TP 7 – Numerical investigation and cause-and-effect chain analysis of cyclic variations and their effect on knocking combustion

This project focuses on numerically investigating the impact of cycle-to-cycle variations of anomalous combustion phenomena and analyzing the underlying processes. Due to hydrogen’s intricate auto-ignition characteristics and pronounced differential diffusion, modeling and simulation pose additional challenges. Auto-ignition events can occur before spark ignition (pre-ignition) or after the primary combustion phase (knocking). Both engine-relevant anomalous combustion phenomena will be analyzed by systematically considering local and global influencing factors under engine operating conditions.
Initial investigation of auto-ignition will involve generic flame configurations, initially without turbulence effects. The interaction between auto-ignition kinetics, differential diffusion, and strain/inhomogeneity effects will be explored. Validation and application of the auto-ignition model will progress through systems of increasing complexity. Validation under turbulent conditions and temperature inhomogeneities will be done using Direct Numerical Simulation (DNS) data from TP 2. The adapted modeling will then be applied to experiments of auto-ignition of premixed hydrogen-air mixtures at temperature-controlled surfaces in a high-pressure chamber (TP 6). Here, the setup allows the study of isolated factors’ effects.   
Building upon this, the occurrence of anomalous combustion phenomena in engine operation will be investigated, particularly the impact of inherent cycle-to-cycle variations. The extended auto-ignition modeling enables multi-cycle Large Eddy Simulations (LES), considering temperature and mixture inhomogeneities. The engine-based investigation expands on the high-pressure chamber setup, studying the interaction of auto-ignition with small- and large-scale variations in flow motion, residual gas distribution, and previous cycle effects.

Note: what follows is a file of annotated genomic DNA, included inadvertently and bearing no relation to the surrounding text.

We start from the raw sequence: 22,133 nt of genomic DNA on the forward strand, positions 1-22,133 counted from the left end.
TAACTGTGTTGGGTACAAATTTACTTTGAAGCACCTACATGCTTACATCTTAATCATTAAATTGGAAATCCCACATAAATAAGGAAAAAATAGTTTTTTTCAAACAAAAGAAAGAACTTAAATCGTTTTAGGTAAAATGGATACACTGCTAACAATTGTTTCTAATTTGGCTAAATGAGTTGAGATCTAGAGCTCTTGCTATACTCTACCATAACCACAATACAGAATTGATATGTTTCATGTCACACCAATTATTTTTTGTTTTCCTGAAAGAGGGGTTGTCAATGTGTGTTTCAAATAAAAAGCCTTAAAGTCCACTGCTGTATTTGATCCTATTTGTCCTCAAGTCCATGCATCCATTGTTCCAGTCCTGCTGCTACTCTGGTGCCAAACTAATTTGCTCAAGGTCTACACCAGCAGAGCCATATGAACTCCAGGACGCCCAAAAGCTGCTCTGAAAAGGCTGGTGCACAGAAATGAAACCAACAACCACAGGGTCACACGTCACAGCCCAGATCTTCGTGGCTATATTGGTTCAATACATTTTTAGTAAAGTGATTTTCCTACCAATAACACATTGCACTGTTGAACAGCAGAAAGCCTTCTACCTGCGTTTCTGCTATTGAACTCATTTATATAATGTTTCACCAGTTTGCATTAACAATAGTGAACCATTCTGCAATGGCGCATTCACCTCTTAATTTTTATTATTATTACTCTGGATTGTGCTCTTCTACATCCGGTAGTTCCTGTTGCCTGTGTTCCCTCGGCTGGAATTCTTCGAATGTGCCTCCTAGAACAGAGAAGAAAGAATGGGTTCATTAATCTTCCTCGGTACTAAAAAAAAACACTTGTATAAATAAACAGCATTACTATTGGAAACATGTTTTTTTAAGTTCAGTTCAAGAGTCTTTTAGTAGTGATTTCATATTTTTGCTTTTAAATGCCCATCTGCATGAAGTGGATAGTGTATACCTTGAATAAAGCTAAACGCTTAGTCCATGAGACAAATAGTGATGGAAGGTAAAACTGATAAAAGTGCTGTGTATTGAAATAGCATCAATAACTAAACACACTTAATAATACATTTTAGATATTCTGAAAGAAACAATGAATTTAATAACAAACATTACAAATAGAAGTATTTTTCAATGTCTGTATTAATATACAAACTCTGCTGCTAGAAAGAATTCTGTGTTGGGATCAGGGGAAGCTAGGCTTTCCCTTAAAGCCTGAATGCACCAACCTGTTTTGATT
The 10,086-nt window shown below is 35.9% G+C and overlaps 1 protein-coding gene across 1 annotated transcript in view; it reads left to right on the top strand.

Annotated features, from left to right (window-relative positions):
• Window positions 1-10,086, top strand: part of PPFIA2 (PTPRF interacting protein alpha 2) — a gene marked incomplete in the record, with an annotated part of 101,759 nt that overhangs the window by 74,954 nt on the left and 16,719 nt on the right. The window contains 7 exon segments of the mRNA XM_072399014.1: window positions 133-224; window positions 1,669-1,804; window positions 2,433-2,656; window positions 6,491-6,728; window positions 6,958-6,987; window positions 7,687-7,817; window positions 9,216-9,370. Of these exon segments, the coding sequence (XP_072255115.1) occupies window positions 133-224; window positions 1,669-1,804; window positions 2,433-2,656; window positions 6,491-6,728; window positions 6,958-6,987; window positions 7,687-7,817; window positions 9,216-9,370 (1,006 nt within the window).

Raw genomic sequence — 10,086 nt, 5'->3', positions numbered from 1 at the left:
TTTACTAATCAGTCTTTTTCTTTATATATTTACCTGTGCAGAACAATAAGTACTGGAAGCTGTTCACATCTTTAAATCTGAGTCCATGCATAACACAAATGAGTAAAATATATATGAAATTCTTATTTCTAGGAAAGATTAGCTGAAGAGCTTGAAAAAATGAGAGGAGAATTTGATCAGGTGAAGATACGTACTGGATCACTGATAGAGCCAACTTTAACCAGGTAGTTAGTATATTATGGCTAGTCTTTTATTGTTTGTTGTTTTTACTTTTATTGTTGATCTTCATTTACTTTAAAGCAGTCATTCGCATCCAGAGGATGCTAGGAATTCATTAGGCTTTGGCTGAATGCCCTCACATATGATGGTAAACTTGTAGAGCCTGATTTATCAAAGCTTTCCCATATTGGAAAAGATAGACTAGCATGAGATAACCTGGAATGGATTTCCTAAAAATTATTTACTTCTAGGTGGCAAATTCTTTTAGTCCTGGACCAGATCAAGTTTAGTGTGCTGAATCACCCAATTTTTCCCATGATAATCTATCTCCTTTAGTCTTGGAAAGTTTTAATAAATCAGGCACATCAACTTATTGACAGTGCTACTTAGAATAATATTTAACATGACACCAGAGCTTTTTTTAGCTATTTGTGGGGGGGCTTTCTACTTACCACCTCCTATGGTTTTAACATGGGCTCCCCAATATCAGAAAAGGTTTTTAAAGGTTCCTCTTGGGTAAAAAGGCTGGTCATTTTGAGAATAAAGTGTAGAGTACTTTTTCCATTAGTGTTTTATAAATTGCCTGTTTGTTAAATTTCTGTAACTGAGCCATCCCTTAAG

Finally, a backward cause-and-effect chain analysis is conducted in close collaboration with TP 6, employing single-cycle analysis in simulation and experiments.   
In summary, the project comprises of three main objectives:

  1. Model development for describing hydrogen-air mixture auto-ignition under inhomogeneous conditions (temperature, mixture).
  2. Application and validation of an auto-ignition model in LES configurations, including experiments on surface-induced auto-ignition and selected engine operating points.
  3. Identification and evaluation of factors influencing anomalous combustion phenomena during engine operation, achieved by analyzing auto-ignition results and considering cycle-to-cycle variations.

Prof. Dr.-Ing. Christian Hasse hasse(at)
Magnus Kircher kircher(at)
Tim Jeremy Patrick Karpowski karpowski(at)